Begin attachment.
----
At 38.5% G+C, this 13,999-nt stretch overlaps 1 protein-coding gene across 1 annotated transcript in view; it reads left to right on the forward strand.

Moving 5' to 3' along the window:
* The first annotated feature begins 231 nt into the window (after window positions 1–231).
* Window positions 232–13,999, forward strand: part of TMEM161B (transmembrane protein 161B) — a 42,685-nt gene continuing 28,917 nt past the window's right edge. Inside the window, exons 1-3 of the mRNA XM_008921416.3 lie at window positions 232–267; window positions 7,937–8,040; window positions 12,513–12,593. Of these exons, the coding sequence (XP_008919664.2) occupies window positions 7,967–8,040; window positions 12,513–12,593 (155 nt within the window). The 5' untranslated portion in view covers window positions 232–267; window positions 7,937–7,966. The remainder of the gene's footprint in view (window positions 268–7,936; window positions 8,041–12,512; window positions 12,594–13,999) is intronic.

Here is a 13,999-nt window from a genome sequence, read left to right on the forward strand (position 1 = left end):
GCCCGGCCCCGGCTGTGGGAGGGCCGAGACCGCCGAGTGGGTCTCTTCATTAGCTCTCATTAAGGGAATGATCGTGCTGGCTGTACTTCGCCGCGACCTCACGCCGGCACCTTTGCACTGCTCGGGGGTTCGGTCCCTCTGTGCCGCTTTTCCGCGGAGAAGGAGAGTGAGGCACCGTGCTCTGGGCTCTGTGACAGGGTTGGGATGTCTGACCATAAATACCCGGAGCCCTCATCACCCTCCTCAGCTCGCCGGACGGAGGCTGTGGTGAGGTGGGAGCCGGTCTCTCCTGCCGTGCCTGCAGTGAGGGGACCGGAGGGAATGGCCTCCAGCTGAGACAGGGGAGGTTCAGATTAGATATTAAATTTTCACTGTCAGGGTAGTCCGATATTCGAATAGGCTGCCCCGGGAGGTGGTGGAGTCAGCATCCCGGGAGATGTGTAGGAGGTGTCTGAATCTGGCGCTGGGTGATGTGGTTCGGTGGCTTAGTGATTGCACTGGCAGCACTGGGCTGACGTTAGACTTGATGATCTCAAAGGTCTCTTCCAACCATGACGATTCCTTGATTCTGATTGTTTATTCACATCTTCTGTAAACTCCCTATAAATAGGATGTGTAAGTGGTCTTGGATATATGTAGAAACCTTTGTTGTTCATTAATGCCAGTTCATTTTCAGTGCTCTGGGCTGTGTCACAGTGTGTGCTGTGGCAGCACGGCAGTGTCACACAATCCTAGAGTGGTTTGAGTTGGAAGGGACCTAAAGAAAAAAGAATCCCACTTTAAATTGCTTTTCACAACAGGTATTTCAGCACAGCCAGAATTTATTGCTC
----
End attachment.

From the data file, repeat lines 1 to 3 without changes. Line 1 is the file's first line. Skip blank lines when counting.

At 38.5% G+C, this 13,999-nt stretch overlaps 1 protein-coding gene across 1 annotated transcript in view; it reads left to right on the forward strand.

Moving 5' to 3' along the window:
* The first annotated feature begins 231 nt into the window (after window positions 1–231).